Artist Chitra Ganesh mines the subconscious for an altered femininity

Artist Chitra Ganesh – named the 2015-16 Estelle Lebowitz Endowed Visiting Artist in Residence at the Center for Women in the Arts and Humanities at Rutgers – is interested in the intersection of ancient myth and popular culture. Using drawing, mixed media, and site-specific as well as text-based works, the artist draws from Hindu, Greek, Buddhist and 19th-Century European portraiture to comics, Bollywood and anime. She even incorporates sculptor Louise Bourgeois’s endlessly repeating eyes.

A solo exhibition, showing her “alternate articulations of femininity,” is on view at the Mary H. Dana Women Artists Series Galleries, Douglass Library, New Brunswick, through December 10, and on Tuesday, November 3, Ganesh will give a public lecture in the library at 5:30 p.m., preceded by a reception at 5 p.m.

Ganesh’s paintings are dreamlike and stream-of-consciousness. She uses a process of automatic writing – writing from the heart and ignoring messages from the head – resulting in nonlinear narratives that combine “collective imagined pasts and distant futures.”

“I’ve always been fascinated by how dreams and their repressions shape personal and social crises,” Ganesh writes. “My installation, photography and sculptural work is inspired by mythological narratives, present day imperialism, queer politics, lyric poetry and erased moments in South Asian history. Taking these stories and integrating them with my own mythic imagery, the hybrid world of drawing and sculpture articulate both historical conflict and psychic transformation. Much of my visual vocabulary engages the term junglee, an old Indian idiom that describes women who transgress social norms.”

The exhibition’s opening work, “Hers, An Inner Web,” shows a feathered, mirrored figure with one eye where a head might be, seated on a claw-footed chair, crossing her own three legs – clad in polka dots and Mary Janes. Hands, adorned with purple stones for fingernails, are also crossed. To one side, fangs protruding from a woman’s lips are lassoed by a silver chain. The artist asks her viewers to “seek and consider new narratives of sexuality and power.” These images hint at the confusing expectations and pressures on women, to be both girlish and seductress, to be beautifully soft and yet have the power to bite and sting.

“The Wipe” is an intimate moment with a roll of toilet paper suspended from a broken limb, either a tree or a human hand. Co-joined women have two heads, four arms, and noses descending into arms, making them look like elephants, and suggesting the Hindu god Ganesh – coincidentally the artist’s last name. The lower end of these co-joined figures forms a sort of mermaid fin, or tail, and one of those four hands – this one with about seven fingers – is wiping the yoni.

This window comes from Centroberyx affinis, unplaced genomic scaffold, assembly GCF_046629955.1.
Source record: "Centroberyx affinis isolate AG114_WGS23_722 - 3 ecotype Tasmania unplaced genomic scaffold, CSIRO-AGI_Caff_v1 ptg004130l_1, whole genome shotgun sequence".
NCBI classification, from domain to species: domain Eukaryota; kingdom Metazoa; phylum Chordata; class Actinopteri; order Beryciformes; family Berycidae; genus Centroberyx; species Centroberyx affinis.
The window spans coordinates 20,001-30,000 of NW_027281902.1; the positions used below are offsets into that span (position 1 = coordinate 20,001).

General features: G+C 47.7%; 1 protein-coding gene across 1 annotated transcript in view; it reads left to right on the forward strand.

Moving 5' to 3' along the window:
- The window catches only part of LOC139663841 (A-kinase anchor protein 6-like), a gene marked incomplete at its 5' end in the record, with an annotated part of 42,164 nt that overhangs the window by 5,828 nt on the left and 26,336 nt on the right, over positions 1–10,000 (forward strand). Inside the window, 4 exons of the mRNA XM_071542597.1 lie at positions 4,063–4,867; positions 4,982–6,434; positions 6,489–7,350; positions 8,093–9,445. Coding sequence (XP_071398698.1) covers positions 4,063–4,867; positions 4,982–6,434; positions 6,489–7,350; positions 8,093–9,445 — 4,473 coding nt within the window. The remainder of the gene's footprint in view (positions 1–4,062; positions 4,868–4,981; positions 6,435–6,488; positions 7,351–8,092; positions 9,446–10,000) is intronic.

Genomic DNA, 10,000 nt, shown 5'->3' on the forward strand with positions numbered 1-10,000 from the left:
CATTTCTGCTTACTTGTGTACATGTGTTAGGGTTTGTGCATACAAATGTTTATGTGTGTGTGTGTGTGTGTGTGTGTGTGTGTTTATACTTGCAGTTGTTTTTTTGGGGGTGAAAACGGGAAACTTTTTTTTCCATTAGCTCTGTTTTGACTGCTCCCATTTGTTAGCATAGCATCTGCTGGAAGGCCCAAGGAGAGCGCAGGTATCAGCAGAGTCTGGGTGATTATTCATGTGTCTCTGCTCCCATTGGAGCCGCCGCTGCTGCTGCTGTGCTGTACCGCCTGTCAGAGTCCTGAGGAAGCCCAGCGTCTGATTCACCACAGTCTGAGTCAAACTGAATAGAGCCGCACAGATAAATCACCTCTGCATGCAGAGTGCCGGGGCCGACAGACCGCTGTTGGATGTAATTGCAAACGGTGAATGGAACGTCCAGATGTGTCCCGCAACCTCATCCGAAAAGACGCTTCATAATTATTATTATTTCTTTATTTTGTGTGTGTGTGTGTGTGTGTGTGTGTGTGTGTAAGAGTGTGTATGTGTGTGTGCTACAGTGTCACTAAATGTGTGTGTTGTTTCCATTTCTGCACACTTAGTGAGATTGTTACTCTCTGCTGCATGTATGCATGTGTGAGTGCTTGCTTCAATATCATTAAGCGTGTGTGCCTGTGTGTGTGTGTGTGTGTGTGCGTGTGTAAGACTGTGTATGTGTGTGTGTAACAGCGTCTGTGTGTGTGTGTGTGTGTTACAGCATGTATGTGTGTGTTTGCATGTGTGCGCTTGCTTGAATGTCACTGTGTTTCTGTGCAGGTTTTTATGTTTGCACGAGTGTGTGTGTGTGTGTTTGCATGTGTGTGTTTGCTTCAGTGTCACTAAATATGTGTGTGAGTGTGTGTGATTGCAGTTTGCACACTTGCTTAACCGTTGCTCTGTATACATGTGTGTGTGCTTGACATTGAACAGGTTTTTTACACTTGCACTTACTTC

Other works show women in impossible contortions, holding scissors, one with no arms but six breasts equipped with eyes. Recurring themes are co-joined figures, eyes, fangs, claw-like fingernails, truncated body parts. Ganesh employs materials from the sewing box – beads, eyes, sequins and mesh – materials historically associated with female crafters.

“Rabbit Hole,” an animated video, combines Ganesh’s imagery with the scene from Alice’s Adventures in Wonderland, a goddess in the place of the Cheshire cat, wagging its tail in a tree while the main figure makes her descent into the dark pit.

“I have always loved comics,” she says. “I love that they are a medium accessible to a wide variety of audiences. I like the way comics tell stories, and the complexity and power that the form delivers to young audiences by integrating image and text.”

One room is devoted to her comics, rendered with an artist’s use of color and form, with classical Indian bejeweled female figures, dismembered, also dreamlike, blended with comic stylization such as the word “amaze” separated into “a MAZE,” rays coming out of the last four letters.

There are views of the future, with a figure clad in a space suit and globular helmet from which protrude suctions cups and wires. From a nozzle emanates the head of a bejeweled goddess.

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The Artful Blogger is written by Ilene Dube and offers a look inside the art world of the greater Princeton area. Ilene Dube is an award-winning arts writer and editor, as well as an artist, curator and activist for the arts.

 

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